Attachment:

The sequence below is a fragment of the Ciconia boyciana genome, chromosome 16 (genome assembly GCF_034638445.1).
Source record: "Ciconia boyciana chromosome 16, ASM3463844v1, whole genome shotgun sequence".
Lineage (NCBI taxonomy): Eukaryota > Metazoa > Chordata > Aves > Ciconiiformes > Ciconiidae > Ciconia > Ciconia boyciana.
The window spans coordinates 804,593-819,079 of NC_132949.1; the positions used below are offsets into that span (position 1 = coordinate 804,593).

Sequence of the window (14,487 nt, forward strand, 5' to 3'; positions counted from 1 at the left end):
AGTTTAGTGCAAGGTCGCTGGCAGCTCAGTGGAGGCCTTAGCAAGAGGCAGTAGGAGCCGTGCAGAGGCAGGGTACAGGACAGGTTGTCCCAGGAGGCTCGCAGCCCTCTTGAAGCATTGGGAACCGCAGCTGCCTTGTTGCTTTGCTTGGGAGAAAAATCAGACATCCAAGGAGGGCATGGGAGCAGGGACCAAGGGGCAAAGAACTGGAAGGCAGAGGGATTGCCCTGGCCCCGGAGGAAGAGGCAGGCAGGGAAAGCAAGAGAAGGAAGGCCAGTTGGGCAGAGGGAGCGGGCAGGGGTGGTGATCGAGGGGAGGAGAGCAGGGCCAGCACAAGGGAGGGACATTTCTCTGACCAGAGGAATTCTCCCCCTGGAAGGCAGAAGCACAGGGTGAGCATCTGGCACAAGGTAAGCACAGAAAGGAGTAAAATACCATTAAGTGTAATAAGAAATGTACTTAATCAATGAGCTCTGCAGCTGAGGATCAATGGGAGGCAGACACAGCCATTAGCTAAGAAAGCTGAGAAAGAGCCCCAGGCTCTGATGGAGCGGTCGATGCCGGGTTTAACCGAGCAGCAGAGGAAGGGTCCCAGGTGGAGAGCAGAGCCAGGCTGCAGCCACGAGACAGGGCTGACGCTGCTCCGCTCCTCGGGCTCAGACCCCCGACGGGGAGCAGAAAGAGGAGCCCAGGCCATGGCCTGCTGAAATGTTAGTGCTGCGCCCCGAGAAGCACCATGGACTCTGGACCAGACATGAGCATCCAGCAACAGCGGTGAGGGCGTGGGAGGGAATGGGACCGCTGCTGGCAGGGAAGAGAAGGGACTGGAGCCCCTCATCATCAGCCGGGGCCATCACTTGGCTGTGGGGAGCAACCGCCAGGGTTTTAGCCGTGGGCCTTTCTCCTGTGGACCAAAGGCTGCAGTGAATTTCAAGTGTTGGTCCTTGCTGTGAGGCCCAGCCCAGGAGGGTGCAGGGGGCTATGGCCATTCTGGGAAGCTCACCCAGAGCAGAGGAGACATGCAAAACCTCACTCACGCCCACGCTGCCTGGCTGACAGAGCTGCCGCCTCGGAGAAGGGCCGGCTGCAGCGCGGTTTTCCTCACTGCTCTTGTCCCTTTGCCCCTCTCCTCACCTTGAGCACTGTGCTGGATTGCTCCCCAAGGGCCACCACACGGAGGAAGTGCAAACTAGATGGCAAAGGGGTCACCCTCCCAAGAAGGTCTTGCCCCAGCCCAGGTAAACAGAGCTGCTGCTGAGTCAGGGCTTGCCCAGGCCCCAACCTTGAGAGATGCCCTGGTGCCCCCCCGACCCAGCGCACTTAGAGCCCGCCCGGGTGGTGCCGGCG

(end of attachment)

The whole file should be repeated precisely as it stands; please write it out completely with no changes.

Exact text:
The sequence below is a fragment of the Ciconia boyciana genome, chromosome 16 (genome assembly GCF_034638445.1).
Source record: "Ciconia boyciana chromosome 16, ASM3463844v1, whole genome shotgun sequence".
Lineage (NCBI taxonomy): Eukaryota > Metazoa > Chordata > Aves > Ciconiiformes > Ciconiidae > Ciconia > Ciconia boyciana.
The window spans coordinates 804,593-819,079 of NC_132949.1; the positions used below are offsets into that span (position 1 = coordinate 804,593).

Sequence of the window (14,487 nt, forward strand, 5' to 3'; positions counted from 1 at the left end):
AGTTTAGTGCAAGGTCGCTGGCAGCTCAGTGGAGGCCTTAGCAAGAGGCAGTAGGAGCCGTGCAGAGGCAGGGTACAGGACAGGTTGTCCCAGGAGGCTCGCAGCCCTCTTGAAGCATTGGGAACCGCAGCTGCCTTGTTGCTTTGCTTGGGAGAAAAATCAGACATCCAAGGAGGGCATGGGAGCAGGGACCAAGGGGCAAAGAACTGGAAGGCAGAGGGATTGCCCTGGCCCCGGAGGAAGAGGCAGGCAGGGAAAGCAAGAGAAGGAAGGCCAGTTGGGCAGAGGGAGCGGGCAGGGGTGGTGATCGAGGGGAGGAGAGCAGGGCCAGCACAAGGGAGGGACATTTCTCTGACCAGAGGAATTCTCCCCCTGGAAGGCAGAAGCACAGGGTGAGCATCTGGCACAAGGTAAGCACAGAAAGGAGTAAAATACCATTAAGTGTAATAAGAAATGTACTTAATCAATGAGCTCTGCAGCTGAGGATCAATGGGAGGCAGACACAGCCATTAGCTAAGAAAGCTGAGAAAGAGCCCCAGGCTCTGATGGAGCGGTCGATGCCGGGTTTAACCGAGCAGCAGAGGAAGGGTCCCAGGTGGAGAGCAGAGCCAGGCTGCAGCCACGAGACAGGGCTGACGCTGCTCCGCTCCTCGGGCTCAGACCCCCGACGGGGAGCAGAAAGAGGAGCCCAGGCCATGGCCTGCTGAAATGTTAGTGCTGCGCCCCGAGAAGCACCATGGACTCTGGACCAGACATGAGCATCCAGCAACAGCGGTGAGGGCGTGGGAGGGAATGGGACCGCTGCTGGCAGGGAAGAGAAGGGACTGGAGCCCCTCATCATCAGCCGGGGCCATCACTTGGCTGTGGGGAGCAACCGCCAGGGTTTTAGCCGTGGGCCTTTCTCCTGTGGACCAAAGGCTGCAGTGAATTTCAAGTGTTGGTCCTTGCTGTGAGGCCCAGCCCAGGAGGGTGCAGGGGGCTATGGCCATTCTGGGAAGCTCACCCAGAGCAGAGGAGACATGCAAAACCTCACTCACGCCCACGCTGCCTGGCTGACAGAGCTGCCGCCTCGGAGAAGGGCCGGCTGCAGCGCGGTTTTCCTCACTGCTCTTGTCCCTTTGCCCCTCTCCTCACCTTGAGCACTGTGCTGGATTGCTCCCCAAGGGCCACCACACGGAGGAAGTGCAAACTAGATGGCAAAGGGGTCACCCTCCCAAGAAGGTCTTGCCCCAGCCCAGGTAAACAGAGCTGCTGCTGAGTCAGGGCTTGCCCAGGCCCCAACCTTGAGAGATGCCCTGGTGCCCCCCCGACCCAGCGCACTTAGAGCCCGCCCGGGTGGTGCCGGCG